1. The self serving benefit from giving others the benefit of the doubt.
          2. The logic inherent in the assumption that others either have many things going on in their lives paving the way for misunderstandings.

          Needless to say, this mindset does not mean that we ought to not confront people that are creating havoc in our world.  There are times when we need to call someone out for inflicting harm in our personal lives or the lives of others.

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          Indra Nooyi, Chairman and CEO of Pepsi, says it best in an interview with Fortune magazine:

          My father was an absolutely wonderful human being. From ecent emailhim I learned to always assume positive intent. Whatever anybody says or does, assume positive intent. You will be amazed at how your whole approach to a person or problem becomes very different. When you assume negative intent, you’re angry. If you take away that anger and assume positive intent, you will be amazed. Your emotional quotient goes up because you are no longer almost random in your response. You don’t get defensive. You don’t scream. You are trying to understand and listen because at your basic core you are saying, ‘Maybe they are saying something to me that I’m not hearing.’ So ‘assume positive intent’ has been a huge piece of advice for me.

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          In business, sometimes in the heat of the moment, people say things. You can either misconstrue what they’re saying and assume they are trying to put you down, or you can say, ‘Wait a minute. Let me really get behind what they are saying to understand whether they’re reacting because they’re hurt, upset, confused, or they don’t understand what it is I’ve asked them to do.’ If you react from a negative perspective – because you didn’t like the way they reacted – then it just becomes two negatives fighting each other. But when you assume positive intent, I think often what happens is the other person says, ‘Hey, wait a minute, maybe I’m wrong in reacting the way I do because this person is really making an effort.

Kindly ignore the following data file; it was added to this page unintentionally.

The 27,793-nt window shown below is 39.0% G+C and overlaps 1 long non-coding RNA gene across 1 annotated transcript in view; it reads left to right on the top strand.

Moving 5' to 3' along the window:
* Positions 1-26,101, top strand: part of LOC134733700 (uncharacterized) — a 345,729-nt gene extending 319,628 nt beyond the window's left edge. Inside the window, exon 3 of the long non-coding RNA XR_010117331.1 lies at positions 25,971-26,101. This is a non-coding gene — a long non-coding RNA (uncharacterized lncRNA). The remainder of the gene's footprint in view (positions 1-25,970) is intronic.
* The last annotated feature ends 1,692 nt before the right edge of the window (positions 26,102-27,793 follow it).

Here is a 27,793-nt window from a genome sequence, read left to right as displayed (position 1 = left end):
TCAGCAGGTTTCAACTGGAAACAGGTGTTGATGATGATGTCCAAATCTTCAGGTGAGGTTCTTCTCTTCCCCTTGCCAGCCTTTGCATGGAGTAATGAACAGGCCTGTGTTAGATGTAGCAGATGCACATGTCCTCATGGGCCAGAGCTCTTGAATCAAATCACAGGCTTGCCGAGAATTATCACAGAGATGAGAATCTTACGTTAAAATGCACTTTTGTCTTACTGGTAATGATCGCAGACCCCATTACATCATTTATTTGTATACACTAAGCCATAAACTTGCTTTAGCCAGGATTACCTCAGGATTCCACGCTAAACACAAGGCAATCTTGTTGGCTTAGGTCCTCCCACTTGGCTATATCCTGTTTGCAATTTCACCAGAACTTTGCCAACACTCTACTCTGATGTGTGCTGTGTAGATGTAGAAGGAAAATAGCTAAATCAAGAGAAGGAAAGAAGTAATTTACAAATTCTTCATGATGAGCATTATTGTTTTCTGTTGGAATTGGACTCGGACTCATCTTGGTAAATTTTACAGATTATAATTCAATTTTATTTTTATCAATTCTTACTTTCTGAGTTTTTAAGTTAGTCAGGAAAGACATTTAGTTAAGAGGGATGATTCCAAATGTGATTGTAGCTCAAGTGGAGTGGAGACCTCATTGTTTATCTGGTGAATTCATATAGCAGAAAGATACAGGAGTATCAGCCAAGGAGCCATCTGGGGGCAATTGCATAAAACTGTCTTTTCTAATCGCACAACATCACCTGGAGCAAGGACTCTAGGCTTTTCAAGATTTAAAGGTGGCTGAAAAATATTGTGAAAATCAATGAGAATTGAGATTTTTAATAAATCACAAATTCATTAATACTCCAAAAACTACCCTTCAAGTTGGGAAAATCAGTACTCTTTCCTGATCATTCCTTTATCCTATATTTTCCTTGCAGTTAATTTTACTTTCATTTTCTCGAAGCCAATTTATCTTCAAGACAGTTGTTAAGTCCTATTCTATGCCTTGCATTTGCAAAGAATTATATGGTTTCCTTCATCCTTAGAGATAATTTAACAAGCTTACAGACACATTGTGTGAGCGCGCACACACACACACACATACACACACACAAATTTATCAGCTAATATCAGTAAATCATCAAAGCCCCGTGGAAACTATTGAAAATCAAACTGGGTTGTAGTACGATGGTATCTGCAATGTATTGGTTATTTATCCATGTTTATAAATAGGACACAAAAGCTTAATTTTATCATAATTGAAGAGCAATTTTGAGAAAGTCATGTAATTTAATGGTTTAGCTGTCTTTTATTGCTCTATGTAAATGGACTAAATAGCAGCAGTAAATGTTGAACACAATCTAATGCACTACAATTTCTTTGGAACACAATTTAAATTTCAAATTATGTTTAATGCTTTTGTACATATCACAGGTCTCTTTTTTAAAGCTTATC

“Assume positive intent” is definitely a top quality of life’s best practice among the people I have met so far. The reasons are obvious. It will make you feel better, your relationships will thrive and it’s an approach more greatly aligned with reality.  But less understood is how such a shift in mindset brings your professional game to a different level.

          Not only does such a shift make you more likable to your colleagues, but it also unleashes your talents further through a more focused, less distracted mind.

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          Featured photo credit: Christina @ wocintechchat.com via unsplash.com